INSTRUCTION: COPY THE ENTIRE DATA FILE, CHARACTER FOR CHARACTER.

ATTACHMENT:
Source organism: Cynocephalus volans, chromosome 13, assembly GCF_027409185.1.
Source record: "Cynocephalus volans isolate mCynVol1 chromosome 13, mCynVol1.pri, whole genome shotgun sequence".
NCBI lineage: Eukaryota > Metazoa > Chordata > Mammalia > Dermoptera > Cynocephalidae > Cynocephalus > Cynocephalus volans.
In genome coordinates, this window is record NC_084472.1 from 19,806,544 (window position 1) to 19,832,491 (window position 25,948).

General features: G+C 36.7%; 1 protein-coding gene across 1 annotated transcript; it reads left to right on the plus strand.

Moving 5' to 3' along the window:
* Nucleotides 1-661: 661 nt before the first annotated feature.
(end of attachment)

Source organism: Cynocephalus volans, chromosome 13, assembly GCF_027409185.1.
Source record: "Cynocephalus volans isolate mCynVol1 chromosome 13, mCynVol1.pri, whole genome shotgun sequence".
NCBI lineage: Eukaryota > Metazoa > Chordata > Mammalia > Dermoptera > Cynocephalidae > Cynocephalus > Cynocephalus volans.
In genome coordinates, this window is record NC_084472.1 from 19,806,544 (window position 1) to 19,832,491 (window position 25,948).

General features: G+C 36.7%; 1 protein-coding gene across 1 annotated transcript; it reads left to right on the plus strand.

Moving 5' to 3' along the window:
* Nucleotides 1-661: 661 nt before the first annotated feature.